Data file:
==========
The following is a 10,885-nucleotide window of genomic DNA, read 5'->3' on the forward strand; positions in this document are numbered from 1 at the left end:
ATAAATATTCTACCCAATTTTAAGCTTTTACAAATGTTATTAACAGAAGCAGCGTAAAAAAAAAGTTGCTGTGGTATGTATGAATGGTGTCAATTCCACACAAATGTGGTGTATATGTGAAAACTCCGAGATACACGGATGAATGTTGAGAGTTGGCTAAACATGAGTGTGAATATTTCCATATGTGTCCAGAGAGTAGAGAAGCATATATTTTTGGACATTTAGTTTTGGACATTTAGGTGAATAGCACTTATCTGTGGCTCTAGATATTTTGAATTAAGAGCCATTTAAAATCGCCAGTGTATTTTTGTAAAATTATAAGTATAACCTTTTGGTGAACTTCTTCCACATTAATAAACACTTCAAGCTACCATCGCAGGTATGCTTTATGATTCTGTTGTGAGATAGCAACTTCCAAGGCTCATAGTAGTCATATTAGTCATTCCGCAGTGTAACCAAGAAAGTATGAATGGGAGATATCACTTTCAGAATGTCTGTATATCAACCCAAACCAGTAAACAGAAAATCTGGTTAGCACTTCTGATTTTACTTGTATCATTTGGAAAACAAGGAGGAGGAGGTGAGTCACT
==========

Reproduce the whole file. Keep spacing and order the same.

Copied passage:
The following is a 10,885-nucleotide window of genomic DNA, read 5'->3' on the forward strand; positions in this document are numbered from 1 at the left end:
ATAAATATTCTACCCAATTTTAAGCTTTTACAAATGTTATTAACAGAAGCAGCGTAAAAAAAAAGTTGCTGTGGTATGTATGAATGGTGTCAATTCCACACAAATGTGGTGTATATGTGAAAACTCCGAGATACACGGATGAATGTTGAGAGTTGGCTAAACATGAGTGTGAATATTTCCATATGTGTCCAGAGAGTAGAGAAGCATATATTTTTGGACATTTAGTTTTGGACATTTAGGTGAATAGCACTTATCTGTGGCTCTAGATATTTTGAATTAAGAGCCATTTAAAATCGCCAGTGTATTTTTGTAAAATTATAAGTATAACCTTTTGGTGAACTTCTTCCACATTAATAAACACTTCAAGCTACCATCGCAGGTATGCTTTATGATTCTGTTGTGAGATAGCAACTTCCAAGGCTCATAGTAGTCATATTAGTCATTCCGCAGTGTAACCAAGAAAGTATGAATGGGAGATATCACTTTCAGAATGTCTGTATATCAACCCAAACCAGTAAACAGAAAATCTGGTTAGCACTTCTGATTTTACTTGTATCATTTGGAAAACAAGGAGGAGGAGGTGAGTCACT